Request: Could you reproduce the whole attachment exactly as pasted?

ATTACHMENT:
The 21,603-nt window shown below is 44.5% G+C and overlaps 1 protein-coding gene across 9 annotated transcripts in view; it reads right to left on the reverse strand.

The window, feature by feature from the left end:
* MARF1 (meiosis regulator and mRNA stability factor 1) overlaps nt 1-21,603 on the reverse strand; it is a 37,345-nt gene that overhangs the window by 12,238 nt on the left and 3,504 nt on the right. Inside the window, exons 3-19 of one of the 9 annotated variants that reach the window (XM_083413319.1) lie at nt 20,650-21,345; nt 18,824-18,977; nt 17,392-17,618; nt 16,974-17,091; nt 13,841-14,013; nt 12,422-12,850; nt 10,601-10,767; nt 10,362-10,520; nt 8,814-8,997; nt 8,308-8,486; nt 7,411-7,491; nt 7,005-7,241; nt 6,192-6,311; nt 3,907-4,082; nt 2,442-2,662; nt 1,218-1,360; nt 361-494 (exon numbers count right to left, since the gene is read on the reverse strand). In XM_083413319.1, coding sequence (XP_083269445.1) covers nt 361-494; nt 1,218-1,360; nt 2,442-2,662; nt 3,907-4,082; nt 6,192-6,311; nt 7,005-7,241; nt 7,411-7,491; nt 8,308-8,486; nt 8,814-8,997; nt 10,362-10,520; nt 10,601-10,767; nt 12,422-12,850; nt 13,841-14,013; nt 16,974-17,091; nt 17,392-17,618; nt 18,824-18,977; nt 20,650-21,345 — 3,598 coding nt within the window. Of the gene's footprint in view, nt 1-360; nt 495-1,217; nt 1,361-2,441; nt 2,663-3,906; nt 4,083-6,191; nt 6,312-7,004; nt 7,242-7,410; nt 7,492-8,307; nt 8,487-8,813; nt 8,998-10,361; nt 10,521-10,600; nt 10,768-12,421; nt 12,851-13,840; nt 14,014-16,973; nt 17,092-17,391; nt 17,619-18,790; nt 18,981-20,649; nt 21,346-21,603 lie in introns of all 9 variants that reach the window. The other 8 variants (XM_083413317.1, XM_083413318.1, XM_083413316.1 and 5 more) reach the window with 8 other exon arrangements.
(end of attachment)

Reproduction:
The 21,603-nt window shown below is 44.5% G+C and overlaps 1 protein-coding gene across 9 annotated transcripts in view; it reads right to left on the reverse strand.

The window, feature by feature from the left end:
* MARF1 (meiosis regulator and mRNA stability factor 1) overlaps nt 1-21,603 on the reverse strand; it is a 37,345-nt gene that overhangs the window by 12,238 nt on the left and 3,504 nt on the right. Inside the window, exons 3-19 of one of the 9 annotated variants that reach the window (XM_083413319.1) lie at nt 20,650-21,345; nt 18,824-18,977; nt 17,392-17,618; nt 16,974-17,091; nt 13,841-14,013; nt 12,422-12,850; nt 10,601-10,767; nt 10,362-10,520; nt 8,814-8,997; nt 8,308-8,486; nt 7,411-7,491; nt 7,005-7,241; nt 6,192-6,311; nt 3,907-4,082; nt 2,442-2,662; nt 1,218-1,360; nt 361-494 (exon numbers count right to left, since the gene is read on the reverse strand). In XM_083413319.1, coding sequence (XP_083269445.1) covers nt 361-494; nt 1,218-1,360; nt 2,442-2,662; nt 3,907-4,082; nt 6,192-6,311; nt 7,005-7,241; nt 7,411-7,491; nt 8,308-8,486; nt 8,814-8,997; nt 10,362-10,520; nt 10,601-10,767; nt 12,422-12,850; nt 13,841-14,013; nt 16,974-17,091; nt 17,392-17,618; nt 18,824-18,977; nt 20,650-21,345 — 3,598 coding nt within the window. Of the gene's footprint in view, nt 1-360; nt 495-1,217; nt 1,361-2,441; nt 2,663-3,906; nt 4,083-6,191; nt 6,312-7,004; nt 7,242-7,410; nt 7,492-8,307; nt 8,487-8,813; nt 8,998-10,361; nt 10,521-10,600; nt 10,768-12,421; nt 12,851-13,840; nt 14,014-16,973; nt 17,092-17,391; nt 17,619-18,790; nt 18,981-20,649; nt 21,346-21,603 lie in introns of all 9 variants that reach the window. The other 8 variants (XM_083413317.1, XM_083413318.1, XM_083413316.1 and 5 more) reach the window with 8 other exon arrangements.